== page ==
Omo National Park

Omo National Park is a national park in Ethiopia founded in 1980. Located in the Southern Nations, Nationalities, and Peoples’ Region on the west bank of the Omo River, the park covers approximately 4,068 square kilometers, about 870 kilometers southwest of Addis Ababa; across the Omo is the Mago National Park and the Tama Wildlife Reserve. Although an airstrip was recently built near the park headquarters on the Mui River, this park is not easily reachable; the Lonely Planet guide Ethiopia and Eritrea describes Omo National Park as “Ethiopia’s most remote park.”

The lower reaches of the Omo river were declared a UNESCO World Heritage Site in 1980, after the discovery (in the Omo Kibish Formation) of the earliest known fossil fragments of Homo sapiens, which have been dated circa 195,000 years old.


Gambella National Park

Gambella National Park, also spelled Gambela National Park, is a 5,016 km2 (1,937 sq mi) large national park in Ethiopia. It is the nation’s largest national park and is located several hundred kilometers from Addis Ababa. It was established in 1974, but is not fully protected and has not been effectively managed for much of its history.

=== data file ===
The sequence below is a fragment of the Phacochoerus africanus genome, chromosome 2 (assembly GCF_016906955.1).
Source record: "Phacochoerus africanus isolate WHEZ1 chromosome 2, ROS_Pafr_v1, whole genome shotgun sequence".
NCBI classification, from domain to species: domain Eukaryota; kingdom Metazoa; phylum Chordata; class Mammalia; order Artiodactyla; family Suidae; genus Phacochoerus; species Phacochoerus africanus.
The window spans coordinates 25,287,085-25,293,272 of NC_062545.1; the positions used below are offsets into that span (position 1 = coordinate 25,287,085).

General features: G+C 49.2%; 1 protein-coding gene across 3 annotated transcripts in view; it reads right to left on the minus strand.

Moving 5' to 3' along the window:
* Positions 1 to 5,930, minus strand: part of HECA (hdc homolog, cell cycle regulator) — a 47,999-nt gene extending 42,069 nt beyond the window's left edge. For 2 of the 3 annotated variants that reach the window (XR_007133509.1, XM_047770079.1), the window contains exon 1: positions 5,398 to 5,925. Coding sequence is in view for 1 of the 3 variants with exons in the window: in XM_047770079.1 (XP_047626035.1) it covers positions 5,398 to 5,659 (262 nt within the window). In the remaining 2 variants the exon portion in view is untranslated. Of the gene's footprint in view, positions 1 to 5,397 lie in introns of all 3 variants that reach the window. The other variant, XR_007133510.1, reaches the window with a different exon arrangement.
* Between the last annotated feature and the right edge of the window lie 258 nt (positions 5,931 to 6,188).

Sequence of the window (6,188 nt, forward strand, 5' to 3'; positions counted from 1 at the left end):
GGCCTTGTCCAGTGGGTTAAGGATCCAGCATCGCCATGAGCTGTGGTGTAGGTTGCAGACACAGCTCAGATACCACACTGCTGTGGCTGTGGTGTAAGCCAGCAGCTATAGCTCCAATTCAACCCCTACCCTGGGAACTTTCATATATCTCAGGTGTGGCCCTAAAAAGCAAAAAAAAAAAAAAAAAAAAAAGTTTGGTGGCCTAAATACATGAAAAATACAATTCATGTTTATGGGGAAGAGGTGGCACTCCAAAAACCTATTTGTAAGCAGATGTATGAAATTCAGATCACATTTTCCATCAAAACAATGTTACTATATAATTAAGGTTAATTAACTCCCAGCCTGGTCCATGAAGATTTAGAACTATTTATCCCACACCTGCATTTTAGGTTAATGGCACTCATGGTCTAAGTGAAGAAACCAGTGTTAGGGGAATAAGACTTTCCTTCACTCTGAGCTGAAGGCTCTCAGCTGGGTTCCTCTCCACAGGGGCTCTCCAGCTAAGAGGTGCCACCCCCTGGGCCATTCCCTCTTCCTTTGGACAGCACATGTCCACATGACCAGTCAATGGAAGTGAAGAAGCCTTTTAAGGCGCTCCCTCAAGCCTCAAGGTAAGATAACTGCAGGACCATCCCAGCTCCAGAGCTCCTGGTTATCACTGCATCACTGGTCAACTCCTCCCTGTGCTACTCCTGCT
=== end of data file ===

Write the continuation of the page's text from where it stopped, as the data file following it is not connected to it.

Gambella was established during 1974–1975 to protect habitat and wildlife, especially the Nile lechwe and white-eared kob, two antelope species thought to be endangered at the time. Animal populations in the park have declined because of agriculture, cotton farming, hunting, poaching, and the creation of refugee camps, especially following the 1983–1985 famine in Ethiopia and by displaced Sudanese.


Nechisar National Park

Nechisar National Park (or Nech Sar National Park) is a national park in the Southern Nations, Nationalities, and Peoples’ Region (SNNPR) of Ethiopia. It is in the Great Rift Valley, within the southwestern Ethiopian Highlands.

The 750-square-kilometre (190,000-acre) park includes the “Bridge of God”, an isthmus between Lake Abaya and Lake Chamo, and the Nechisar (English: white grass) plains east of the lakes. It is east of Arba Minch.

Park elevations range between 1,108 and 1,650 metres (3,635 and 5,413 ft) above sea level. Nechisar National Park was established in 1974. Under the management of African Parks Network (APN since 2005, it was reportedly scheduled to hand over management to the Ethiopian government in June 2008.


Abijatta-Shalla National Park

Abijatta-Shalla National Park is a national park in Ethiopia. It is located in the Oromia Region and the Ethiopian Highlands region, 200 kilometers south of Addis Ababa, and east of the Batu–Shashamane highway.

Although its intent was to protect wildlife, few wild animals currently can be viewed there. During the tumultuous period of the last days of the Derg regime, and for some time afterward, large numbers of nomads took advantage of weakened central authority to move into the Park and set up residence with their livestock. Much of the Acacia woodland surrounding Lake Abijatta has been cut down for charcoal. Currently, not only do small groups continue to fall Acacia trees, but they go as far as to remove the salty soil from the lake shoreline and sell it.